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ACTU analysis of major parties policies shows Coalition is worse for women and families: one policy is not enough

19 August 2013 By ACTU

ACTU calls for greater emphasis on addressing what matters to women and families as analysis of the two major parties shows women and families fare better under Labor and the Coalition's one policy would only minimally address the major issues.

The analysis compared policies around paid parental leave, time to care, equal pay, discrimination, financial barriers, childcare, equal opportunity at work and how the parties have acted to address these issues.

"There is still a long way to go before we can say that there is equality in the workforce," said ACTU president Ged Kearney. "Women across every occupational group still earn less than men, and families – particularly mothers – still struggle to find enough time to work and care."

"The paid parental leave scheme is a very welcome addition to Australian workplaces, but alone it does not go far enough in addressing the significant inequalities and barriers women face."

"Any political party genuinely serious about women and families would be addressing more than one policy."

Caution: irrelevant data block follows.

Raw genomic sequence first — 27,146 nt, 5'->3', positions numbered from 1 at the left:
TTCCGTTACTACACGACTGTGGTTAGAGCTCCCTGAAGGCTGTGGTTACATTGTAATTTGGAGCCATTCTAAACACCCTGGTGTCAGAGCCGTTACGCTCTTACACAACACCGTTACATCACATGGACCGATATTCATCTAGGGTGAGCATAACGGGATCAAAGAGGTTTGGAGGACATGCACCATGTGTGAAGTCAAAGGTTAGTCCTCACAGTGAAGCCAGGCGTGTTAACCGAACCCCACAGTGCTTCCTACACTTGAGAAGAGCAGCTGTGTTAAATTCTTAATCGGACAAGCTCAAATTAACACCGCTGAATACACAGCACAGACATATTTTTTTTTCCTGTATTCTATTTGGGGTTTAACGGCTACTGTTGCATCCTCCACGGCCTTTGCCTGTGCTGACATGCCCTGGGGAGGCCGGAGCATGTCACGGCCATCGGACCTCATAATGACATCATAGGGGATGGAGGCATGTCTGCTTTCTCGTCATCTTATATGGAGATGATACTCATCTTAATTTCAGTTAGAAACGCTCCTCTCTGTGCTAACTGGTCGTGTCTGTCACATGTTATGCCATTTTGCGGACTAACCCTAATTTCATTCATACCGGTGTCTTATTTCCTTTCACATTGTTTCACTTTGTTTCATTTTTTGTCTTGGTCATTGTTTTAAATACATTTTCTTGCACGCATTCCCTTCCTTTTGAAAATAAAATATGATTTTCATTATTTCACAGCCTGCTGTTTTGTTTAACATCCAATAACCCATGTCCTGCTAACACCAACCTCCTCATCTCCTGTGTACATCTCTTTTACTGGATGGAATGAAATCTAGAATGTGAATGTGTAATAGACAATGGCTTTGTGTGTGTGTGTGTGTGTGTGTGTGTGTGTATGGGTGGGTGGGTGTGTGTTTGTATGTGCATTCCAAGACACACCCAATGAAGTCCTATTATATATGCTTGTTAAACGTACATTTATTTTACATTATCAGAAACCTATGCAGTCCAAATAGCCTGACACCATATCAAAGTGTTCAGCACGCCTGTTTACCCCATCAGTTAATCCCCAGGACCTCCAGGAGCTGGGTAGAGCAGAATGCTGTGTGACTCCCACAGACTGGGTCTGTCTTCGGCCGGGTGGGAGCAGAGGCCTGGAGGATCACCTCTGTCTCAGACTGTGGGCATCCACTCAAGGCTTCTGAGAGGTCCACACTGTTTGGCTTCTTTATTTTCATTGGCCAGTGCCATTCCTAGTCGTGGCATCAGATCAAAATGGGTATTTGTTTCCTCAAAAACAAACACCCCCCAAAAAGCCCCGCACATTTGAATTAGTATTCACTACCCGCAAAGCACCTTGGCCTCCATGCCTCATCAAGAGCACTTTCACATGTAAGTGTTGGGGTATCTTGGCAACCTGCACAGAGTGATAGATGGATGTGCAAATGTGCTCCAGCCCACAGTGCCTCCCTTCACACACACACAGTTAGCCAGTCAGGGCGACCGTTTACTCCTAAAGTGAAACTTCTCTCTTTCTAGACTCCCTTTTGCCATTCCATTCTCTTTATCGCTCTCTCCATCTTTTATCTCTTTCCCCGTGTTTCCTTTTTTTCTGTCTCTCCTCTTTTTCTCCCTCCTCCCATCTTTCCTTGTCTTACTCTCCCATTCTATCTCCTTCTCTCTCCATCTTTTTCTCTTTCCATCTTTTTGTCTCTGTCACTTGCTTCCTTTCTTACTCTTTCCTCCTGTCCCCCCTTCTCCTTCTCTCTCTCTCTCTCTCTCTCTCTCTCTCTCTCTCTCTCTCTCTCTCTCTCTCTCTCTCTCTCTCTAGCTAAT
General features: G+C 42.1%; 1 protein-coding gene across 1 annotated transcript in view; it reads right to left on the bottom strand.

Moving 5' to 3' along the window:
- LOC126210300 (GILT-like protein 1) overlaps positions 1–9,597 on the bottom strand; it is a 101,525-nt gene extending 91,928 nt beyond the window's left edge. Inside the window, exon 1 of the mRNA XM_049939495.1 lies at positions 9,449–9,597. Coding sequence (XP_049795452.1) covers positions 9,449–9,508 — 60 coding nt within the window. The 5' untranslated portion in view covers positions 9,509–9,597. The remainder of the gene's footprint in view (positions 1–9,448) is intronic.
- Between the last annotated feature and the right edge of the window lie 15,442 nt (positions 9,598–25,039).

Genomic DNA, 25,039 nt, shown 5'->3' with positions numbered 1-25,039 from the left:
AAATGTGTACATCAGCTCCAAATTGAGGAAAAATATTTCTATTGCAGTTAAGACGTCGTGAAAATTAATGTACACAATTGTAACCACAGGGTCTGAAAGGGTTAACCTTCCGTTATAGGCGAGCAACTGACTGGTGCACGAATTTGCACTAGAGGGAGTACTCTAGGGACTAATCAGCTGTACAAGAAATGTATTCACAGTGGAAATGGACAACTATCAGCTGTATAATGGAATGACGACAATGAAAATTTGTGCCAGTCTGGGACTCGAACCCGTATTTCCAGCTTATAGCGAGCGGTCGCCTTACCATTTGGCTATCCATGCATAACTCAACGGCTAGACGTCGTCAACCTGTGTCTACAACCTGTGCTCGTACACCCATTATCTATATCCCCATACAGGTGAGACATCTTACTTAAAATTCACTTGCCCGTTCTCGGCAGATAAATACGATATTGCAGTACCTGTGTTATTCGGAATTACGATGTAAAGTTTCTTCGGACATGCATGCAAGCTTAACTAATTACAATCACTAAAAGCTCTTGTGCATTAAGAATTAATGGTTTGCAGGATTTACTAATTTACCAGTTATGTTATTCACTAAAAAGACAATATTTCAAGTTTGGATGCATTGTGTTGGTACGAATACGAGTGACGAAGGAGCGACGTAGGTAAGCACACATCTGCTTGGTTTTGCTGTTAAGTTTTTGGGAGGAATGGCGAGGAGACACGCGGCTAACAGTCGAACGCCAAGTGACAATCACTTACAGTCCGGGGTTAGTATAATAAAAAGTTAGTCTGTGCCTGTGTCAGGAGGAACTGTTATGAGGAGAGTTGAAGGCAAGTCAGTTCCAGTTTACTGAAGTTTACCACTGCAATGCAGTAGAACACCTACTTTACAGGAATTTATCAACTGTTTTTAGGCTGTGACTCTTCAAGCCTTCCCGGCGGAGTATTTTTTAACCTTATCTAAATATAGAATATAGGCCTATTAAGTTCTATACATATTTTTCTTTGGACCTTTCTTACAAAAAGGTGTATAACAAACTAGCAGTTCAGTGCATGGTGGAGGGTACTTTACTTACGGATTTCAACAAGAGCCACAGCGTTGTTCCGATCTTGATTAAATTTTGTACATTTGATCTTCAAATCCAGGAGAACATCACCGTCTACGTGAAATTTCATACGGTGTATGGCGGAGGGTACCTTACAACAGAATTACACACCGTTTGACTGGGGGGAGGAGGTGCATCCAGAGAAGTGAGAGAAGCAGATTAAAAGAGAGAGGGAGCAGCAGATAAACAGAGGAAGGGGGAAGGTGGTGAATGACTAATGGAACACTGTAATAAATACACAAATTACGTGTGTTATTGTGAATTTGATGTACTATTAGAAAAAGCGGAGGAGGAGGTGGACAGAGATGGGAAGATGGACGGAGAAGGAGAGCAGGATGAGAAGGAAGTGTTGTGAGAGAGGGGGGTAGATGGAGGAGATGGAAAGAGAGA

"What about discrimination, wage inequality, getting time off work to care for your sick child without losing your job?" Ms Kearney said

"Many women lose their job, are demoted or miss out on opportunities because they are pregnant. It's fine to have a paid parental leave scheme but for those one in five women discriminated against it may not be much help," Ms Kearney said.

Tony Abbott is quoted in the news recently saying their paid parental leave scheme proves they 'get it' when it comes to the reality of the contemporary woman and contemporary families.

"The Coalition and Tony Abbott are either being deceptive or they don't understand the real pressures women and families face.

"Why else would they be planning to scrap the superannuation rebate for low paid workers, mostly women, who already retire with so much less?"

"Why did the Coalition vote against reforms to improve equal opportunity and anti-discrimination laws and attempted to amend the WGE Act to water down employer reporting requirements?

"Ultimately the funding for this scheme will come out of the pockets of low income super accounts and cuts to the public sector. This is a very expensive scheme and there are winners and losers."

"Labor have taken some steps towards creating equality and access while the Coalition has actively obstructed policies that would help women in the workforce."

Ms Kearney said unions challenged the Coalition to back up it's rhetoric with genuine policy. "A one trick pony approach is not enough. Before the election, outline to the public how you will deal with workforce obstacles faced by women and families trying to do the best they can to manage in an environment of job insecurity, discrimination and significant wage disparity."

Contact: Ben Ruse 0409 510 879 or Eleni Hale 0418 793 885

Comparison Report is also available on the ACTU Website here or contact Eleni Hale.

Contact Details
Name: David Smith, ASU National Secretary
Telephone: 03 9342 1400
More info: ASU Federal Election 2013 Resources Webpage